Sky Babes vs Fly Boys was born from a fusion of two ideas. We had been working on a prototype for another game for PSN, X360 and iPhone that involved detailed 3D planetary rendering. Separately, I had been thinking (for several years now) of a slow paced strategy/adventure game based on running a delivery service. One night the idea came to me to take that game concept, strip away everything that was slow and adventurey, and turn it into a twitch arcade game. That weekend I wrote a 2D mouse-controlled prototype on the PC -- it was ugly (I am not a graphics programmer by any stretch), but it was fun. I brought it in to the office the next day and people liked it. Jesse had the idea of combining its gameplay with the 3D planetary renderer and making a globe-based delivery game. Once we presented the idea to the company, the team built out the rest of the game, adding GUI, characters, airplane designs, level concepts, voice over, etc.
Lightning strikes. Sky Babes employs an admittedly addictive little gaming mechanic of rushing cargo from point A to point B at major airports across the globe. It couldn’t be much simpler, and that’s a fair compliment. What were some ideas that fell to the cutting room floor as you were trimming all the fat?
The game is extremely simple. It's a one-concept idea, which means we have to really nail that one concept. Because we kept that in mind from the beginning, we didn't get too out of scope during development. Our process was to take the game, make sure it was fun, then add as little as possible to stop it from being fun. Examples of non-fun gameplay were: forcing the user to zoom the map, causing the planes to pause as they took off and landed, a mechanic where the game lasted three rounds with the lowest scoring player being eliminated each round, and custom "personalities" to the AI types (which sounds like a good idea on paper, but isn't actually noticeable, and just extends development and tuning time).
Too many companies edit only due to time and money constraints, but it certainly takes more than that. Alien Assault is another iPhone game “coming soon” from you guys. Is Sky Babes something of a prototype for what you want to accomplish in Alien Assault?
As our first game, Sky Babes got our cross-platform technology up and running on the iPhone. What we do with that technology depends on the game.
Alien Assault is the second of the A.C.R.O.N.Y.M. Games' first crop of four games. Its concept is completely different from Sky Babes, as are our third and fourth games. Where Sky Babes is a twitch and click 3D game with some basic strategy, Alien Assault is a tilt game with a beat-the-clock mechanic and a ton of levels with a fun 2D art style. Our third game is a turn based strategy game, and our fourth game is something so freakin' cool we're keeping it tightly under wraps until it's perfected.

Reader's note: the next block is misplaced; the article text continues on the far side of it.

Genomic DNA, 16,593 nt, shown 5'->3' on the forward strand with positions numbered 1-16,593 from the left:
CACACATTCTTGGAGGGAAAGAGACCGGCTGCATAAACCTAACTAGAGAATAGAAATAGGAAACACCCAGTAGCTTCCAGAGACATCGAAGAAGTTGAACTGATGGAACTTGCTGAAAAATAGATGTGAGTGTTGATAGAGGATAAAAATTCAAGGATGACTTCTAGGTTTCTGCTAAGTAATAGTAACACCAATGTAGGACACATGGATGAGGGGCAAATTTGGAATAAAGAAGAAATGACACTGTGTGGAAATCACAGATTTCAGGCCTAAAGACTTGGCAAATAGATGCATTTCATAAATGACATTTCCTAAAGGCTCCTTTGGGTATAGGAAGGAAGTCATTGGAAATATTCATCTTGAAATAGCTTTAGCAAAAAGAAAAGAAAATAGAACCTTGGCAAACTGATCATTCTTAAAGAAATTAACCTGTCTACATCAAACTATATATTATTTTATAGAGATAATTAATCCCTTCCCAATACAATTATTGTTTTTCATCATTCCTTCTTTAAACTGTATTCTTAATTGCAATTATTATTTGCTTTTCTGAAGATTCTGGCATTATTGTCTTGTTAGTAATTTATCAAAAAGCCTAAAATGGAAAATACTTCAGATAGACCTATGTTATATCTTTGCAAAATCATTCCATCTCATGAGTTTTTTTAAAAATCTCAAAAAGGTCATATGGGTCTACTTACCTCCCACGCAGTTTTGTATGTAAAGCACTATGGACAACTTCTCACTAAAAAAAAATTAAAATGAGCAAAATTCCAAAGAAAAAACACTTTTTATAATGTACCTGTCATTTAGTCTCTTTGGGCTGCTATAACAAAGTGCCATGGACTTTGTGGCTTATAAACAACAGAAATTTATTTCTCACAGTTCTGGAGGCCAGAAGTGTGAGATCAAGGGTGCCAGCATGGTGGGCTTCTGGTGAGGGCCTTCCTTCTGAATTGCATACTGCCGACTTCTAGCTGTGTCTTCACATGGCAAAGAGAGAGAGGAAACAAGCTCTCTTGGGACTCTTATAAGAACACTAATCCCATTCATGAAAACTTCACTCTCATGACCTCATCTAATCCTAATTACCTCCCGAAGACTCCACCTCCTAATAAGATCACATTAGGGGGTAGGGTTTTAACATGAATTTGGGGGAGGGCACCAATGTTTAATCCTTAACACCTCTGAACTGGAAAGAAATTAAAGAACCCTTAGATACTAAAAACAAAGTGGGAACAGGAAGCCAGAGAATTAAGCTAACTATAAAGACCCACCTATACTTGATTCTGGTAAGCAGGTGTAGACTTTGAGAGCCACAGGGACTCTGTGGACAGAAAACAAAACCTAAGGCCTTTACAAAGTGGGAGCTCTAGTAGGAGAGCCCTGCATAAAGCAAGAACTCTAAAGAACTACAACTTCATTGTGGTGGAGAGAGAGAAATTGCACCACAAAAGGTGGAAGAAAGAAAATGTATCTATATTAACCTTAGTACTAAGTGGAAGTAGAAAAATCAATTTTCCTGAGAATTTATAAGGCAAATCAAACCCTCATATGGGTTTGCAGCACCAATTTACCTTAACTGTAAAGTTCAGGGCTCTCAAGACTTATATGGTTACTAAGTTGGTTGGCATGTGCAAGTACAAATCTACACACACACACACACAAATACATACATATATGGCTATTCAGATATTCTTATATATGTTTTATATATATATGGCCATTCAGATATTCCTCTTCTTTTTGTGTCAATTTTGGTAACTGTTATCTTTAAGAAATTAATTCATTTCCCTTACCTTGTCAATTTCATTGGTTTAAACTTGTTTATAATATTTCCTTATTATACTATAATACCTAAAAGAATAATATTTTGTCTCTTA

Sure, we could have made all of our games different version of Sky Babes -- it would be a lot easier, but probably a lot less fulfilling. To give you an example, at a larger studio, you can find yourself sequeling the same game year after year. Now at A.C.R.O.N.Y.M. I get to work on a delivery iPhone game one week, a strategy iPhone game the next week, and then put in six months on a brand new downloadable console game. That kind of variety really keeps the creative juices flowing.
In addition, while we think Sky Babes vs. Fly Boys is truly awesome, we don't want to put all of our eggs into one basket. What if the iPhone community has spent all this time waiting for a game exactly like Alien Assault? We'd be foolish not to try to get multiple game types out there, and see what people like.
We must be forgetting something. What’s something you want to tell us that we didn’t ask?
It's very refreshing to hear feedback from our players, and be able to act on it so quickly. Some people thought the gameplay in the first two levels was too simplistic, because your planes can only hold one package at a time. So, we've fixed that, and added a more arcadey scoring method with a combo multiplier that you build up from chaining your deliveries together. That update should be out in early April. Being able to turn around and make the game better after it has shipped is another huge benefit of making small games on iPhone.
I also want to let you know how much fun we had making Sky Babes vs Fly Boys. From the silly conversations about what to call it (other working titles were "Sky Babies", "Crate Expectations", "In Cargo We Trust" and "Sky Babes vs. Air Males"), to our recording session where the staff improvised and voice-acted the quips and taunts that the pilot characters use (you should hear the outtakes!), the whole process was one of the most joyful I've experienced in my 14 years in the games industry.
Thanks again to Daniel “Funky” Swadling, CEO of A.C.R.O.N.Y.M. Games, for getting us up to speed on this tight, family-oriented team. If their maiden iPhone voyage is any indication, there are more good things to come from them. Look for our review of Sky Babes vs. Fly Boys for the proof in the pudding. Also, special thanks to Eric Walter and Hillary Lyons for setting up the interview.